Large-scale citizen science improves assessment of risk posed by wind farms to bats in southern Scotland

Common Pipistrelle by Amy Lewis

Author(s): Newson, S. E., Evans, H. E., Gillings, S., Jarret, D., Raynor, R., Wilson, M. W.

Published: October 2017

Journal: Biological Conservation Volume: 215

Digital Identifier No. (DOI): 10.1016/j.biocon.2017.09.004

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Research commissioned by Scottish Natural Heritage (SNH) and led by the British Trust for Ornithology (BTO) demonstrates the power of volunteers in helping to better understand the distribution of rare and vulnerable bat species.

The Southern Scotland Bat Survey was a pioneering citizen science project run in 2016. It aimed to engage the public by allowing people to borrow bat monitoring equipment for a few days to record bat activity. This approach enables the collection of high-quality data on bats, from a wider range of sites, than could feasibly be achieved by professional researchers alone.

Focusing on the southern third of Scotland, over 1,500 complete nights of bat recording were carried out across 715 one-kilometer squares, resulting in the collection of just under 400,000 bat recordings. Whilst data were collected for all bat species in the region, more detailed analyses were carried out on three species of bats, Leisler’s bat, noctule and Nathusius’ pipistrelle, because their preferred habitat and foraging behaviour make them particularly vulnerable to wind farms. Of the three species, Leisler’s bat and noctule were found to be more widespread and abundant than previously thought, although they remain localised and amongst the five most scarce species of bats in Scotland. Southern Scotland has one of the highest densities of wind farms in the country. The study has produced detailed data and mapping which will be invaluable in assisting decisions in the region, including assessing future onshore wind energy construction.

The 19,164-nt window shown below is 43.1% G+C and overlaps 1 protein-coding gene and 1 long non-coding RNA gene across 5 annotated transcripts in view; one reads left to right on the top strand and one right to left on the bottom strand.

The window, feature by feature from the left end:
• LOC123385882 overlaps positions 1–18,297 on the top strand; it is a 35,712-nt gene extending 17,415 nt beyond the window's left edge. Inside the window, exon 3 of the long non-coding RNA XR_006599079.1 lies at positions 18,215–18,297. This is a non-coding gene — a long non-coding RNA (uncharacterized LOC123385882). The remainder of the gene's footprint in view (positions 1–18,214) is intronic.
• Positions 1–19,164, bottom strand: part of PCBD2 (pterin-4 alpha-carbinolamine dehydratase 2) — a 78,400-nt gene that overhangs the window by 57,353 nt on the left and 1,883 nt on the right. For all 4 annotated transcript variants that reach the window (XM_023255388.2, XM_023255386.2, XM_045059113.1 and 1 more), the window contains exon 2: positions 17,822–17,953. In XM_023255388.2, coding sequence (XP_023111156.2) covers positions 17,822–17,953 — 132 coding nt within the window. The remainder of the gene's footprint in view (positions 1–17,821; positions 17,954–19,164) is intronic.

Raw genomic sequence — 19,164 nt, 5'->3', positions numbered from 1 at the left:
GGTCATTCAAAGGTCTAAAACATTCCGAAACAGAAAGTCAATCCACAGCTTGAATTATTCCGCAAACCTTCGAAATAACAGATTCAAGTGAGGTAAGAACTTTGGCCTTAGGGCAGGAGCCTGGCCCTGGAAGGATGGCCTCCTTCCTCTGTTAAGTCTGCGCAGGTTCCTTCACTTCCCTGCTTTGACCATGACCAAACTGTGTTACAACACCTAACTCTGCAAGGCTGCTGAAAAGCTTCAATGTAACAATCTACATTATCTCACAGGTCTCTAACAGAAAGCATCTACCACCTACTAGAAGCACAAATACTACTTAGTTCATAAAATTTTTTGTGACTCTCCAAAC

Abstract

In order to ensure that the placement of future wind energy developments does not conflict with important areas for bats, surveys and analyses are required to deliver a robust understanding of large-scale patterns in species’ distributions and abundance. We demonstrate that extensive presence-absence survey data can be collected for bats across a large (> 20,000 km2) region of southern Scotland using volunteers supplemented with additional fieldworker effort in remote areas. We advocate a survey design that allows data to be collected for all bat species, but provide more focused analyses on three species (Leisler's bat, noctule and Nathusius' pipistrelle) that are currently considered to be at highest risk from wind turbines. We estimate that between 16% and 24% of the regional populations of these three high risk species overlap existing and approved wind farms, with 50% of this overlap concentrated at just 10% of wind farms. This emphasises the importance of new wind farm placement to minimise impact on these species. We have stratified the region according to the potential impact on bats of future wind farm development, highlighting those areas in the top 1%, 5% and 10% of risk. We conclude that there is a need for higher quality data of this type in order to inform spatial models of bat distribution and activity. As a minimum standard, researchers working on bats should prioritise the collection and use of presence-absence data with consideration of the underlying survey design and representativeness of the data collected. This can be achieved most cost-effectively by working with the public to develop large-scale acoustic monitoring schemes.

Notes

The publication authors are grateful to everyone who took part in the survey, hosted equipment or helped in other ways to make the project so successful. We are particularly grateful to Joe Rayner who gave a huge amount of his own time to design and make equipment that we used in this project, including microphone holders and poles on which microphones were mounted. The Southern Scotland Bat Survey and analyses of these data were commissioned by Scottish Natural Heritage. The authors thank John Calladine, Chris Wernham, Ben Darvill, Alison Johnston, Lindsay Mackinlay, James Pearce-Higgins, Chris Thaxter and Anne Youngman for thier help and support
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